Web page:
Notes in the Editor can be assigned articulations via the ‘Articulation’ dropdown, which I’ve underlined in red. Multiple notes can have articulations set at once, or single notes.

Notes in the Event List (upper right in the image) can have articulations assigned. First you need to go to View->Articulation to make the column visible. Then you can adjust the articulation for each specific event in the column I’ve underlined in purple.

Keyswitches also are shown in the ‘Smart Controls’ window now, which isn’t show above. This gives quick access to key switches via the mouse or other input methods.

This is quite a different method of working compared to Cubase’s Expression Maps. The new Articulation support is a great step forward.

Smart Tempo

Logic Guru Eli Krantzberg has a video shown above explaining how Smart Tempo works. (make sure you check out his awesome groove3 content. It’s worth the price)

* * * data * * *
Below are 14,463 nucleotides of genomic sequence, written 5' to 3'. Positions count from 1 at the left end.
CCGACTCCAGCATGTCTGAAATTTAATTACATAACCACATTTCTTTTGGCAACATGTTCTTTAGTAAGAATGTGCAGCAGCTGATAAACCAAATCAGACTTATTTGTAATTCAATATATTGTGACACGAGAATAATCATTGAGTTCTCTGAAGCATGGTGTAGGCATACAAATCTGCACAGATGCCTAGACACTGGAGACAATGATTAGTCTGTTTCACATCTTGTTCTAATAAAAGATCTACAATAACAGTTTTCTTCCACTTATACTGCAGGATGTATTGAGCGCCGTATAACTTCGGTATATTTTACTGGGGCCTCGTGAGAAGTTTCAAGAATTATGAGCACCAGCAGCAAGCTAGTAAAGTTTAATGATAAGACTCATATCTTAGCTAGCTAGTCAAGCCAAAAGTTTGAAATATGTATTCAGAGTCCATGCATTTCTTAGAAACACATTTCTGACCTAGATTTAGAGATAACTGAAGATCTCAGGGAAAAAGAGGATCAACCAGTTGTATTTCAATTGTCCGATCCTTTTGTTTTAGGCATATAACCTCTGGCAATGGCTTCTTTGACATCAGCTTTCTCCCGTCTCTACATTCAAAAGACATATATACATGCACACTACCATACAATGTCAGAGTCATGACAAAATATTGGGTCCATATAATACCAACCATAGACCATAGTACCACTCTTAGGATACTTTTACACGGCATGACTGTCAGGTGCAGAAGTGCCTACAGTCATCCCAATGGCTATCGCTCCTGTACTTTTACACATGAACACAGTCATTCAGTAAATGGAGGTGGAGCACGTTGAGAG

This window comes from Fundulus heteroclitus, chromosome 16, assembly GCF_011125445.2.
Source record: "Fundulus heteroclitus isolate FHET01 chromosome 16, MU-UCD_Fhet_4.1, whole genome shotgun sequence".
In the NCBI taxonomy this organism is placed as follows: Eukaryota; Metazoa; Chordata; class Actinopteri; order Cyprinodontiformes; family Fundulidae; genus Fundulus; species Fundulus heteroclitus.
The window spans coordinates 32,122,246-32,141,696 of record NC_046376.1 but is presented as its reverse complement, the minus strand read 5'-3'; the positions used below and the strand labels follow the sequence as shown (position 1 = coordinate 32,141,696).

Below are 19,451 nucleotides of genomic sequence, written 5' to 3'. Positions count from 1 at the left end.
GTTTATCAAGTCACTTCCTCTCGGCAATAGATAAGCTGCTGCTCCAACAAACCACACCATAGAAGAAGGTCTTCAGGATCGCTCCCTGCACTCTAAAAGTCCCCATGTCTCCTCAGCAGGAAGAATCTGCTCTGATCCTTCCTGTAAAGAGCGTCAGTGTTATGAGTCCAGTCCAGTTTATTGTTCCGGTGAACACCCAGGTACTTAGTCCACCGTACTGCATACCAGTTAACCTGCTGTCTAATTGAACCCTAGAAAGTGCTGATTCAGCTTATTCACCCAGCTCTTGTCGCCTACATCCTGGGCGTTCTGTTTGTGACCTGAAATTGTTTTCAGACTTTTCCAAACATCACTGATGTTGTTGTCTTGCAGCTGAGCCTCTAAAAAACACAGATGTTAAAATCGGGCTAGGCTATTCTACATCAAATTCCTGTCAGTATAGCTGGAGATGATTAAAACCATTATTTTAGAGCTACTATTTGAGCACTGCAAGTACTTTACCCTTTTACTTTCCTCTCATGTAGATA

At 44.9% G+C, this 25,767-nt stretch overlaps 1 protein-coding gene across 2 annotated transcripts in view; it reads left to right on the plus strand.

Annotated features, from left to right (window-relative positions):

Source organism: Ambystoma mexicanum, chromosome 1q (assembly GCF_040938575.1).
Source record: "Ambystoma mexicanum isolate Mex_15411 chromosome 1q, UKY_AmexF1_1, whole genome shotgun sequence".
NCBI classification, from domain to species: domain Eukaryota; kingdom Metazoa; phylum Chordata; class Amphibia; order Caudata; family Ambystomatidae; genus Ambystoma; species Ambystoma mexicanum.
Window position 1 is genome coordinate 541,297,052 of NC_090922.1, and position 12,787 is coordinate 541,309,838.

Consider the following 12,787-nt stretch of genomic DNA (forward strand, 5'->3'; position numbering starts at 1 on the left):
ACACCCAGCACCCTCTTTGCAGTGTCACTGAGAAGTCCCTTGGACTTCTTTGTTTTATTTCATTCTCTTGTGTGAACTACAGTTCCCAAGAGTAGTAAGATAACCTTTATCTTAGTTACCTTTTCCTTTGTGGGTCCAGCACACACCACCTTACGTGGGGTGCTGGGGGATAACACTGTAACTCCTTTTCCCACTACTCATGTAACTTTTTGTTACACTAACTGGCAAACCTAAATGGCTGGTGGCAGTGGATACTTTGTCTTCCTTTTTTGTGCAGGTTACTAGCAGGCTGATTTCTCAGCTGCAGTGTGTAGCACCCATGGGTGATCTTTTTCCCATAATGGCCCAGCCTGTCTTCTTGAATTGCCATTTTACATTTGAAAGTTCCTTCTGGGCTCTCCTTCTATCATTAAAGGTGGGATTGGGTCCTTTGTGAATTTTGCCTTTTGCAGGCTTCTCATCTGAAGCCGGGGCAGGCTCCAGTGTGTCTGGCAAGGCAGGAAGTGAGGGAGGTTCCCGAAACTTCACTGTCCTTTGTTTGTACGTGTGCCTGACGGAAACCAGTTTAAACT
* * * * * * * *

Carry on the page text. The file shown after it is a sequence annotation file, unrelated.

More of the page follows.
Basically what this allows you to do is easily conform project tempo to audio, or audio to project tempo. If you watch the video above then you can see how this is fairly unique and interesting.

However, one of the more notable things, based on complaints I’ve heard from users, is that with the ‘Smart Tempo - Adapt’ setting turned on; previewed loops automatically conform to project tempo.

To use this feature there’s 2 things you need to be aware of:

  • Project Settings->Smart Tempo - settings that affect when/how Smart Tempo is active
  • Under the tempo in transport - This is where you can easily access smart tempo settings. You will see the word ‘Keep’, ‘Adapt’ or ‘Auto’. You can change the smart tempo mode as necessary here.

So how well does smart tempo work? REALLY WELL. I’m amazed at how well it works…

File Tempo Editor

File Tempo window
File Tempo editing

This new window in the editor is a big reason why it works so well. You can freely edit how Logic maps the tempo to your audio.

The file is analyzed, then you can adjust how the beats/bars are mapped. Each marker has 6 handles that allow you to:

  • Set Downbeat - Set the downbeat to that marker. This only works on the beats.